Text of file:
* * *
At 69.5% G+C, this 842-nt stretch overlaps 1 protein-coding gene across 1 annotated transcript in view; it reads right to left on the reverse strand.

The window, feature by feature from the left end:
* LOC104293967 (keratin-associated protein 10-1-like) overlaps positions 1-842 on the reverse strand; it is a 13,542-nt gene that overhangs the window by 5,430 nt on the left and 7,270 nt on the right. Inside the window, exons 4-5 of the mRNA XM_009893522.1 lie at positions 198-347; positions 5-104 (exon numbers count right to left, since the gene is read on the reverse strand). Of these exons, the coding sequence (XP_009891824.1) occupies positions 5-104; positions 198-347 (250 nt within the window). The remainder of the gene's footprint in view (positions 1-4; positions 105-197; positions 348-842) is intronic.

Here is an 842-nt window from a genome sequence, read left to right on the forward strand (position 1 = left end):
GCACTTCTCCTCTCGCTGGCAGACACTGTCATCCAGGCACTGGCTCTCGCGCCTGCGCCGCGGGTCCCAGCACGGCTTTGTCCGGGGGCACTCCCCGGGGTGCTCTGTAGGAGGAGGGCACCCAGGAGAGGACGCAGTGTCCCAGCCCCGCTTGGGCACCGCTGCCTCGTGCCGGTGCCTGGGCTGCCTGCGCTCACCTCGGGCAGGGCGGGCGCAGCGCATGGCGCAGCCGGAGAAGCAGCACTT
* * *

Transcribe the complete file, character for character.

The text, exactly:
At 69.5% G+C, this 842-nt stretch overlaps 1 protein-coding gene across 1 annotated transcript in view; it reads right to left on the reverse strand.

The window, feature by feature from the left end:
* LOC104293967 (keratin-associated protein 10-1-like) overlaps positions 1-842 on the reverse strand; it is a 13,542-nt gene that overhangs the window by 5,430 nt on the left and 7,270 nt on the right. Inside the window, exons 4-5 of the mRNA XM_009893522.1 lie at positions 198-347; positions 5-104 (exon numbers count right to left, since the gene is read on the reverse strand). Of these exons, the coding sequence (XP_009891824.1) occupies positions 5-104; positions 198-347 (250 nt within the window). The remainder of the gene's footprint in view (positions 1-4; positions 105-197; positions 348-842) is intronic.

Here is an 842-nt window from a genome sequence, read left to right on the forward strand (position 1 = left end):
GCACTTCTCCTCTCGCTGGCAGACACTGTCATCCAGGCACTGGCTCTCGCGCCTGCGCCGCGGGTCCCAGCACGGCTTTGTCCGGGGGCACTCCCCGGGGTGCTCTGTAGGAGGAGGGCACCCAGGAGAGGACGCAGTGTCCCAGCCCCGCTTGGGCACCGCTGCCTCGTGCCGGTGCCTGGGCTGCCTGCGCTCACCTCGGGCAGGGCGGGCGCAGCGCATGGCGCAGCCGGAGAAGCAGCACTT